Social worker explores dancing and disabilities

by

comment

Janice Fialka’s 40-year career as a social worker has been profoundly influenced by the concept of dance. Not as a therapeutic technique but as a metaphor for partners who truly listen to each other in a way that synchronizes and transforms their relationship. She is an internationally recognized lecturer, author and advocate on disability, parent-professional partnerships, inclusion, raising a child with disabilities, sibling issues, and post-secondary education.

Her entire family — husband Richard Feldman, son Micah, and daughter Emma — has worked to create more just treatment for disabled people, work informed, in part, by Micah’s intellectual disability. Micah, 27, meanwhile, is a leader on disability issues in his own right. In 2009 the family received a Lifetime Achievement Award from Family Voices, a national organization that promotes family-centered care for children with special healthcare needs or disabilities.

Fialka approaches the subject with humor, poetic vision and a powerful sense of inclusion. She will be discussing the issues involed and signing copies of her book Partnering for Children with Disabilities, A Dance that Matters on Saturday, May 19, from 5 to 6:30 p.m. at the Source Book Store (4201 Cass in Detroit). Call 313-832-1155 for more information.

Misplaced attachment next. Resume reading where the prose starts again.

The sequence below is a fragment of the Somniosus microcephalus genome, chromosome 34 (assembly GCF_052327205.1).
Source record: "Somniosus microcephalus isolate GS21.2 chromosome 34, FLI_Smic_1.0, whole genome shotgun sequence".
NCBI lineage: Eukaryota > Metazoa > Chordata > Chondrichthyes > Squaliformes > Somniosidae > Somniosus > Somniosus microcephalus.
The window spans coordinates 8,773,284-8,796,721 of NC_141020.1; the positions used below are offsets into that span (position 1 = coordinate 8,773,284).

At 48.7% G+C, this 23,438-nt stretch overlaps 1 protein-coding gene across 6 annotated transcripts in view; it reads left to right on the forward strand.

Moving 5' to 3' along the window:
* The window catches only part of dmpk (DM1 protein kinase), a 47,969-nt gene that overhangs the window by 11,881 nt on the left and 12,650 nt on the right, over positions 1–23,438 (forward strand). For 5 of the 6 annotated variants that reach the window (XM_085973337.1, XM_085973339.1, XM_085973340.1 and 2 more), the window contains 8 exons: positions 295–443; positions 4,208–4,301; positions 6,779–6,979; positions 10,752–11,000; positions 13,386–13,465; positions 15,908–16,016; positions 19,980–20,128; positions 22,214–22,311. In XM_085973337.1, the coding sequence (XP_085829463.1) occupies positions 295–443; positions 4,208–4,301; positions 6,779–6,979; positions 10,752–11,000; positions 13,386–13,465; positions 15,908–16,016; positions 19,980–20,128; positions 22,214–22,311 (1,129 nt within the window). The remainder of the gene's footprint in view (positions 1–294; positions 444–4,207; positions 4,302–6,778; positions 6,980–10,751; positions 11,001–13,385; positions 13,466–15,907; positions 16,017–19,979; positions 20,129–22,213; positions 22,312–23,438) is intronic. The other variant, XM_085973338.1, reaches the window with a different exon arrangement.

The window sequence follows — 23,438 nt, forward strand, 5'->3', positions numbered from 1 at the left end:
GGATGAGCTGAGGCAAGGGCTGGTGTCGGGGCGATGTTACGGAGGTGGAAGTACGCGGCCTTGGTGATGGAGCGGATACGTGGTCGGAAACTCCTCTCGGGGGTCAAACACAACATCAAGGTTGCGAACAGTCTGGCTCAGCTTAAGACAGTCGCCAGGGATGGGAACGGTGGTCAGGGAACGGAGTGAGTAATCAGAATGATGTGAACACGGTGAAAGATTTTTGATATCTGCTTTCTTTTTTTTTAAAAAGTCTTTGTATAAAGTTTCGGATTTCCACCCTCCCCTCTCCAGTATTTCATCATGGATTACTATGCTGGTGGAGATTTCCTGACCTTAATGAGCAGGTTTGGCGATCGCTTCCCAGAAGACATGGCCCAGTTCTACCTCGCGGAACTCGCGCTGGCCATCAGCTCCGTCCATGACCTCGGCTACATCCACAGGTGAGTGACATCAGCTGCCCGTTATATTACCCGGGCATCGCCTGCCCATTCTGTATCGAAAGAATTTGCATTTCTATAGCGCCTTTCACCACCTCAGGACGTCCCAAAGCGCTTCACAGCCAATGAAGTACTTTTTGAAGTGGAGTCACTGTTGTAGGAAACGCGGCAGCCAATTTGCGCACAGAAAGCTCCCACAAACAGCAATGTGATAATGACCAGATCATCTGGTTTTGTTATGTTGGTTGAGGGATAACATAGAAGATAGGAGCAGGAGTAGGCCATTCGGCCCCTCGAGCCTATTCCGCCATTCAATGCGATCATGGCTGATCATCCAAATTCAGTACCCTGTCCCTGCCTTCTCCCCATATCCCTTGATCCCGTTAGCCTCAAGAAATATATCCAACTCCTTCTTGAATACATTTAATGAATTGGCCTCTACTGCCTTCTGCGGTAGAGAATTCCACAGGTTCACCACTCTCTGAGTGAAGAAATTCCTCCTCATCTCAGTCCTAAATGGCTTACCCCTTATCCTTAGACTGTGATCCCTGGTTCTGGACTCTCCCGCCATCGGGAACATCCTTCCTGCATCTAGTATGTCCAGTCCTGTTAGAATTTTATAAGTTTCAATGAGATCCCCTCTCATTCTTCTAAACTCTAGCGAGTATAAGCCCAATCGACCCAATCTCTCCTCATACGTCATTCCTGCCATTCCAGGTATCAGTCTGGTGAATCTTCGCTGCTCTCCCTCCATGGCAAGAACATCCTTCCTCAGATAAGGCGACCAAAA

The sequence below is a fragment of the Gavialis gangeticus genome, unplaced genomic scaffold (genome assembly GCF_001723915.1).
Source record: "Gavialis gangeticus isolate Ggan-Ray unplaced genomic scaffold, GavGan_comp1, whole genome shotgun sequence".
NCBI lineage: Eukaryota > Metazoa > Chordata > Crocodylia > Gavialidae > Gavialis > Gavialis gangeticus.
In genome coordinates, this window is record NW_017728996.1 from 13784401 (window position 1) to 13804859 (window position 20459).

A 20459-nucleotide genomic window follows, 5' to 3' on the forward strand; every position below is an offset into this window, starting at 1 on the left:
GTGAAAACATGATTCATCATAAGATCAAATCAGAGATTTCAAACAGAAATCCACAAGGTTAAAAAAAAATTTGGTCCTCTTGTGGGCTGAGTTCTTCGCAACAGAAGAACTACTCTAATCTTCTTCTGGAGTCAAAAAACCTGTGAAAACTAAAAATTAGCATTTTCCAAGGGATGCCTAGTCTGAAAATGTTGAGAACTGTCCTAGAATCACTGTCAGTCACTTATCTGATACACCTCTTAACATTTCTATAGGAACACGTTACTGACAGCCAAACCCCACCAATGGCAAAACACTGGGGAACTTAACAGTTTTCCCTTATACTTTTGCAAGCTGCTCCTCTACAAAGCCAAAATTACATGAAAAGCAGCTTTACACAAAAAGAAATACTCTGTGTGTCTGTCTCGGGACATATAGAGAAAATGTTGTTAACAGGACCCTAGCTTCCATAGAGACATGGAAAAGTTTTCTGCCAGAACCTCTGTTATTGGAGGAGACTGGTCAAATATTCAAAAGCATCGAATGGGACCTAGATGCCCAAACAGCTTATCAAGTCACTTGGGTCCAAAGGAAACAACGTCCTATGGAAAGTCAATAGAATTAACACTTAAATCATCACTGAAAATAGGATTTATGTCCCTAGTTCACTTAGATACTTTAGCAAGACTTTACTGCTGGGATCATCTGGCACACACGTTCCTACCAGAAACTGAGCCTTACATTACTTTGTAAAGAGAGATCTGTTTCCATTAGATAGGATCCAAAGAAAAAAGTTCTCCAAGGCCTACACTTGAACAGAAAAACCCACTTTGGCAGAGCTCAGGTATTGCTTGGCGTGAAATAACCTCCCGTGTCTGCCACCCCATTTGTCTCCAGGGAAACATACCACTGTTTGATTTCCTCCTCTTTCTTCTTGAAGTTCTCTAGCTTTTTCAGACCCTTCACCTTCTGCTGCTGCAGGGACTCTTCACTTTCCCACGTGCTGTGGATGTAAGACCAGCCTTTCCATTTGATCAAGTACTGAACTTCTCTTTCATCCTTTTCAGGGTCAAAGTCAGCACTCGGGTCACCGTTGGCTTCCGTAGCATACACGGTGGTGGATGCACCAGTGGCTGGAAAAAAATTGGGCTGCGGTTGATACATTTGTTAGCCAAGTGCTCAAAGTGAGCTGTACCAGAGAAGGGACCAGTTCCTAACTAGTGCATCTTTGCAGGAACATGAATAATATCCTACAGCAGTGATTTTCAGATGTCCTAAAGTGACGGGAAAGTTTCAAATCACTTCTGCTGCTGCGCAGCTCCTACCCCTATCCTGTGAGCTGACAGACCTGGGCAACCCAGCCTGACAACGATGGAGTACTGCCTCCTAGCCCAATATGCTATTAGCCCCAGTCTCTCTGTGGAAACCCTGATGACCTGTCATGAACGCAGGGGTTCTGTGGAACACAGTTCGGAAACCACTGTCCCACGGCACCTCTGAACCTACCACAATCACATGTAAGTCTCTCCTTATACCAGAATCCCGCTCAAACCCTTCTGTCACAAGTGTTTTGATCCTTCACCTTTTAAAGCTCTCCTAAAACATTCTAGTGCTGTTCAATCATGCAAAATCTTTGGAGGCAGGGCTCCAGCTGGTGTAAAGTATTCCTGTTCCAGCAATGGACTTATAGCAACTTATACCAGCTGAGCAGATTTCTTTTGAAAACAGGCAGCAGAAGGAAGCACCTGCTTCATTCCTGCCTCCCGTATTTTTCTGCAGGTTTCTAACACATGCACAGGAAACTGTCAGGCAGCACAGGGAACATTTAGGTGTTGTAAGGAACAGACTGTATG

Tags

We welcome readers to submit letters regarding articles and content in Detroit Metro Times. Letters should be a minimum of 150 words, refer to content that has appeared on Detroit Metro Times, and must include the writer's full name, address, and phone number for verification purposes. No attachments will be considered. Writers of letters selected for publication will be notified via email. Letters may be edited and shortened for space.

Email us at letters@metrotimes.com.

Detroit Metro Times works for you, and your support is essential.

Our small but mighty local team works tirelessly to bring you high-quality, uncensored news and cultural coverage of Detroit and beyond.

Unlike many newspapers, ours is free – and we'd like to keep it that way, because we believe, now more than ever, everyone deserves access to accurate, independent coverage of their community.

Whether it's a one-time acknowledgement of this article or an ongoing pledge, your support helps keep Detroit's true free press free.